Highlights: historic buildings, wildlife viewing (including elk)
Cataloochee Valley is nestled among some of the most rugged mountains in the southeastern United States. Surrounded by 6000-foot peaks, this isolated valley was one of the largest and most prosperous settlements in what is now the Great Smoky Mountains National Park. Some 1,200 people lived in this lovely mountain valley in 1910. Most made their living by farming, including commercial apple growing, but an early tourism industry developed in Cataloochee with some families boarding fishermen and other tourists who wished to vacation in the mountains.
Visitors to Cataloochee also enjoy viewing deer, elk, turkey, and other wildlife. Wildlife watching can be especially fruitful during mornings and evenings in the valley's open fields.
The Boogerman Trail, a seven-mile loop that takes in groves of old-growth forest, is popular with hikers. Cataloochee Creek and its tributaries are noted for their populations of wild trout. Information and exhibits are available seasonally at the Palmer House and a self-guiding tour booklet may be purchased from a dispenser near the entrance to the valley.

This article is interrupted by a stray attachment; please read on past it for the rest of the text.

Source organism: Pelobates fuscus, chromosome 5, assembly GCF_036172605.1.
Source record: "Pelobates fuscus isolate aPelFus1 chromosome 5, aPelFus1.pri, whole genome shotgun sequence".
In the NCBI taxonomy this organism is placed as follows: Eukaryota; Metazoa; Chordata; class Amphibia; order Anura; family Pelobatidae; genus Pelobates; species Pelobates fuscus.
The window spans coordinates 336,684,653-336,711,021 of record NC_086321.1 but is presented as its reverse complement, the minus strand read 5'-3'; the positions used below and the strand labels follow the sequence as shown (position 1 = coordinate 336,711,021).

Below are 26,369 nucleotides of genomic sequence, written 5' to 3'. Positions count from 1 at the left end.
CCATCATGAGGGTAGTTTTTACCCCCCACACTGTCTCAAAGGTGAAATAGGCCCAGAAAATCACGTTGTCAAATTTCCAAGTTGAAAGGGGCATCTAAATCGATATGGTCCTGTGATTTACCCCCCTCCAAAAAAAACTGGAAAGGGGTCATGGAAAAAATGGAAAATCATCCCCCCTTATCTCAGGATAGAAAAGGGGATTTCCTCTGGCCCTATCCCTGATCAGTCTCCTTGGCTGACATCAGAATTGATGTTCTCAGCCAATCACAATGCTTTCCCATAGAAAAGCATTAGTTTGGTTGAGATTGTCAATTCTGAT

The most direct route into the valley is to take Cove Creek Road. To get to the valley from interstate I-40, exit at North Carolina exit #20 and travel 0.2 miles on route 276. Turn right onto Cove Creek Road and follow the signs 11 miles into the Cataloochee Valley. To get there from Oconaluftee or Cherokee, take the Blue Ridge Parkway to Highway 19. Follow 19 (toward Asheville) through Maggie Valley. Turn left onto Highway 276 N. Just before the entrance ramp to I-40 (but past gas station), turn left and follow the signs 11 more miles to Cataloochee. Using the Cove Creek Road route, motorists will be traveling on a gravel road for approximately 15 minutes.
Visit Great Smoky Mountains National Park's official online store for books, maps, and guides to the park. Operated by the nonprofit Great Smoky Mountains Association, proceeds generated by purchases at the store are donated to educational, scientific, and historical projects in the park.
Did You Know?
The wispy, smoke-like fog that hangs over the Smoky Mountains comes from rain and evaporation from trees. On the high peaks of the Smokies, an average of 85 inches of rain falls each year, qualifying these upper elevation areas as temperate rain forests.